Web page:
Invest in ME Conference 12: First Class in Every Way
OverTheHills wraps up our series of articles on this year's 12th Invest in ME International Conference (IIMEC12) in London with some reflections on her experience as a patient attending the conference for the first time.
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Parasite turns honey bees into zombies

Discussion in 'Other Health News and Research' started by Carrigon, Jan 5, 2012.

  1. Carrigon

    Carrigon Senior Member

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    I'm posting this here because the bee population has had a form of CFIDS/ME for years. This may explain why, and it certainly gives hope that one day they will find the true cause of our illness. If we were walking in circles like these bees, they would still be screaming it was all in our heads. But as it turns out, it's a parasite.

    Parasite turns honey bees into zombies
    http://news.yahoo.com/blogs/sideshow/parasite-turns-honey-bees-zombies-212258832.html

    By Eric Pfeiffer

    A fly parasite is being blamed for an epidemic that has struck the honey bee population around the world. The parasite nests in the stomach of the bees and causes them to walk in circles, sometimes pursuing bright lights, before eventually dying.

    The Parasitic Phorid Fly Apocephalus borealis is responsible for the zombie transformation, laying its eggs inside the abdomen of the honey bee.

    "When we observed the bees for some time, the ones that were alive, we found that they walked around in circles, often with no sense of direction," said San Francisco State University's Andrew Core lead author on the bee parasite study in the journal Plos One.

    Bees usually just sit in one place, sometimes curling up before they die, said Core. But the parasitised bees were still alive, unable to stand up on their legs.

    "They kept stretching them out and then falling over," he said. "It really painted a picture of something like a zombie."

    And while the parasite may be causing immense damage to the honey bees population, there is an upside to their discovery, according to the Mirror, "Scientists discovered the parasite by accident but they believe it may help them discover what is causing colony collapse disorder which is devastating honey bees in Europe and America cutting some populations in half."

    The parasite is believed to be new and similar to one currently affecting the bumblebee population. Scientists are still figuring out exactly how the parasite works, but an early theory by San Francisco State Professor John Hafernik holds that the parasite changes the bees' "body clocks," which causes their erratic behavior and deaths.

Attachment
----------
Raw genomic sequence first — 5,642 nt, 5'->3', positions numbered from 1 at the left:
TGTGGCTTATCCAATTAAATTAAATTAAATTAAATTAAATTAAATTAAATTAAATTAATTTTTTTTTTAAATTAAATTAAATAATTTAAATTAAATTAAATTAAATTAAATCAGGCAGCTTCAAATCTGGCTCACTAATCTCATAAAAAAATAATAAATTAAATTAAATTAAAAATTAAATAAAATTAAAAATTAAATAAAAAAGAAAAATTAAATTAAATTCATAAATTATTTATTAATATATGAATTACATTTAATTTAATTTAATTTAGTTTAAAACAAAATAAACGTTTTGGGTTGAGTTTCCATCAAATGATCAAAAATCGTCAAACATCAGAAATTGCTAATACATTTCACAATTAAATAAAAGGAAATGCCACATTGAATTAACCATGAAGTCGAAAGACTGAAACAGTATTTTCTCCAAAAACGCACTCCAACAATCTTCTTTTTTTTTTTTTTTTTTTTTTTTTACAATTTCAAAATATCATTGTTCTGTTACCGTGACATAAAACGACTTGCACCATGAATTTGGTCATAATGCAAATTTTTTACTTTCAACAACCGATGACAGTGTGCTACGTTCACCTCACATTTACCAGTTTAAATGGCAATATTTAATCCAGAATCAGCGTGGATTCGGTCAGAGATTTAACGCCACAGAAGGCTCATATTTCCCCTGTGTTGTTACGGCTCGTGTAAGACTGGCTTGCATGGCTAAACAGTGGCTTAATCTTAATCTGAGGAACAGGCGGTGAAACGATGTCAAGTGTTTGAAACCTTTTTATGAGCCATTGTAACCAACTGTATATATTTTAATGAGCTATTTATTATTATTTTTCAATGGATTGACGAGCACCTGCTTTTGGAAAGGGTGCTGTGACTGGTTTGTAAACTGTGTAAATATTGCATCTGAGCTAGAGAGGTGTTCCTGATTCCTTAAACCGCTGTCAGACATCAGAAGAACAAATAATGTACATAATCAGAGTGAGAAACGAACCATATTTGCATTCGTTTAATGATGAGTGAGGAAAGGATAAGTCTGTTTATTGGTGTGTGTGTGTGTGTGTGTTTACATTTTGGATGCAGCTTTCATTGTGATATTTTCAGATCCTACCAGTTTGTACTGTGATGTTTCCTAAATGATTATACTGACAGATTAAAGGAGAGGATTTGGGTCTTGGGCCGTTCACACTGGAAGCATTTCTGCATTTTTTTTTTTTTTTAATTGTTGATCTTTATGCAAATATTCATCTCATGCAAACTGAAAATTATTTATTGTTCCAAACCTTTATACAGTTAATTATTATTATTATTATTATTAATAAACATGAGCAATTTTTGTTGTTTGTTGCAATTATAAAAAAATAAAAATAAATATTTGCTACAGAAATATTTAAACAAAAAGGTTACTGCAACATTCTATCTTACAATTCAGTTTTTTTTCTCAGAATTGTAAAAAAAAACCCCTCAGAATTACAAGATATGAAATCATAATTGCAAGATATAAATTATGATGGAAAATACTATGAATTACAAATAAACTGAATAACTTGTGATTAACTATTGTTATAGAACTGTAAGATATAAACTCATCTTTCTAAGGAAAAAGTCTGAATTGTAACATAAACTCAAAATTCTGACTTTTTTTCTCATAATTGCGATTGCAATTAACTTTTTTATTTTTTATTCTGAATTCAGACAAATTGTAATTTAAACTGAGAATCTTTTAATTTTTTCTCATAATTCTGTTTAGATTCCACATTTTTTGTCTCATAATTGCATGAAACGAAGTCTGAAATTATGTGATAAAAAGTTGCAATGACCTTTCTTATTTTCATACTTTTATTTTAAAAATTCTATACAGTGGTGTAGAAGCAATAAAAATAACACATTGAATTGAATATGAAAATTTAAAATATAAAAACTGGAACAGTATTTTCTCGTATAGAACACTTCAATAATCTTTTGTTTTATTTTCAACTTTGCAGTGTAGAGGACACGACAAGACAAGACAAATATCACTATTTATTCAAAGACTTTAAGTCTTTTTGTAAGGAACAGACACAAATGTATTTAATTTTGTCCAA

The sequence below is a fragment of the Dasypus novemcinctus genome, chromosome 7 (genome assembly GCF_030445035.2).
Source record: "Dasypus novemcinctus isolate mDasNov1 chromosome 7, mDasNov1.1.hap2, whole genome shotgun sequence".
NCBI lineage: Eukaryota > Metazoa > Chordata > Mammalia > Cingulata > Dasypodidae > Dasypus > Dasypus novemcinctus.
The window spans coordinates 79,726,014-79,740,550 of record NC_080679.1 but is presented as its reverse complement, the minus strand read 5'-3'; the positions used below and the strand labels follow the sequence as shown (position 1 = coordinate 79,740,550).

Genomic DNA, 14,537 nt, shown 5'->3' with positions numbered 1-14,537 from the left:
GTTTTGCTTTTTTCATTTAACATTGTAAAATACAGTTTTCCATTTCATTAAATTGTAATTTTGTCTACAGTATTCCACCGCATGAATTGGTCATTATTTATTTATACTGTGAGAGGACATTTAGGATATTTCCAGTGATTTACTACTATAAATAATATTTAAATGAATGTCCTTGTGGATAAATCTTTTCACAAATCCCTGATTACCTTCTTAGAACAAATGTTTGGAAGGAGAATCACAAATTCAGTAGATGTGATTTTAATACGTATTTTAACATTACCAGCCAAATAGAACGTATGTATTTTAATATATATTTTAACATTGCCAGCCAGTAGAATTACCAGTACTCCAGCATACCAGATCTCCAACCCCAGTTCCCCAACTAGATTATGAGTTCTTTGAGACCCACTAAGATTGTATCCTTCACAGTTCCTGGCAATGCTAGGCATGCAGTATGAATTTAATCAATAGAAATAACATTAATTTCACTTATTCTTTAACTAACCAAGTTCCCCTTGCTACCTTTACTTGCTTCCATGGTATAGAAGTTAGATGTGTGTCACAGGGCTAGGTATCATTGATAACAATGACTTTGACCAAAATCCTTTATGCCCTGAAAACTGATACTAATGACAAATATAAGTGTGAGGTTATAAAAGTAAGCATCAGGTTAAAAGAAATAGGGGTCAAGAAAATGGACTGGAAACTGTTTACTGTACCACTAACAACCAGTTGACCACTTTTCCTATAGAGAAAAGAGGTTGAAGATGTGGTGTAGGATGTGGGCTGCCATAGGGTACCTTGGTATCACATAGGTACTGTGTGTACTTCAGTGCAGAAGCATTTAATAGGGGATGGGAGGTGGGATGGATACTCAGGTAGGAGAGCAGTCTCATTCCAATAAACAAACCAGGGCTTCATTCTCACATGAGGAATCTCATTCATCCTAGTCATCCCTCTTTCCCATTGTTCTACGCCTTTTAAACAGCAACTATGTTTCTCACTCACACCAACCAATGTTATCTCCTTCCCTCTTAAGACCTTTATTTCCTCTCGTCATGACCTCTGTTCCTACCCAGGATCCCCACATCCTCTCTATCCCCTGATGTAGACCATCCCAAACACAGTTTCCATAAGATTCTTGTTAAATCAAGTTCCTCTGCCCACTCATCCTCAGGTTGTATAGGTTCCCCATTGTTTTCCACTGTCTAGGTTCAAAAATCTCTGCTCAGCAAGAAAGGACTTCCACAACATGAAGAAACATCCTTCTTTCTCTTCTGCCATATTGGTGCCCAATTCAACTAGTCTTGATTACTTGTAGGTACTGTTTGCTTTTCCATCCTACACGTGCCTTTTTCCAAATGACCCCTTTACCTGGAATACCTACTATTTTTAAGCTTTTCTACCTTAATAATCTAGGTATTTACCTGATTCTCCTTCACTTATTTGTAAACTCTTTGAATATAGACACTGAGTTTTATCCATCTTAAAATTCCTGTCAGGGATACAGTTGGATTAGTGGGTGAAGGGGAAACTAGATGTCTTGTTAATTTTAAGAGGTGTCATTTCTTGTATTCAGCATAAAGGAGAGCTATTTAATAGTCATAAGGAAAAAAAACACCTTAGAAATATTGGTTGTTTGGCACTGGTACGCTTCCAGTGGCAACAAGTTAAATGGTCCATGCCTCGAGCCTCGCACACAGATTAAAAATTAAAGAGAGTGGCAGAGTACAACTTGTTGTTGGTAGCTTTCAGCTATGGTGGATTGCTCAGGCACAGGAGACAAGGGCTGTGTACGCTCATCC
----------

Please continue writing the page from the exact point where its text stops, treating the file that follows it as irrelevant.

2. Tony Mach

    Tony Mach Show me the evidence.

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    Well, I haven't been flying away to die Did you?

    Sorry, but bees do not have "a form of CFIDS/ME" and they never had. Bees do not have one central thinking organ like the brain we have, they do not even have a heart. I assure you, whatever we have, bees do NOT have it.
     
  3. Abha

    Abha Abha

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    Carrigon:Thanks for posting the interesting article on "Bees"..I have always been interested in Bees and have attended courses on same.I have watched documentaries too on Colony Collapse Disorder and when writing letters to the Ministry(Health) re my illness I have mentioned the bees too.In this world there are many things that Man doesn't know and CCD was one of them.In my own crippling illness I have had problems(probably still have) with Blastocystis hominis and Dientamoeba fragilis...and Rickettsia conorii too.What part these play in crippling illnesses is not really understood.A full understanding of CCD may lead to other findings.Who knows?
     
  4. Carrigon

    Carrigon Senior Member

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    Tony, do the research. You cannot prove they don't have it. Therefore, not a valid argument.

    The studies that have been done on bee colony collapse are numerous. And they have shown they get confused and can't find their way home. Their immune systems are overrun with parasites and viruses. Yes, this is similar to a CFIDS/ME patient.

    And you are very wrong, bees definitely think and have intelligence, it's just a different form than a human has.
     
  5. SickOfSickness

    SickOfSickness Senior Member

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    Thanks for posting the interesting article. I agree, it should make scientists think. Many animals and insects get more attention and help than we do :(
     
  6. floydguy

    floydguy Senior Member

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    Thanks for posting this. I find the content relevant. I think there are things that we can learn from what's going on in the animal world - especially in the area of how toxins affect them. They might not affect us in the same way but there may be some overlap or at least knowledge to be gained. I wouldn't want scarce ME funds to be used in this way but why not see what else is going on out beyond the ME boundaries?

    At one time I was involved in R&D and it seemed to me the smart groups would look outside their 4 walls and see what technology already existed and take those ideas and apply it to what they needed to achieve. The groups that weren't so effective often had a "not invented here" block. There is little question that happens in the medical research world as well.
     

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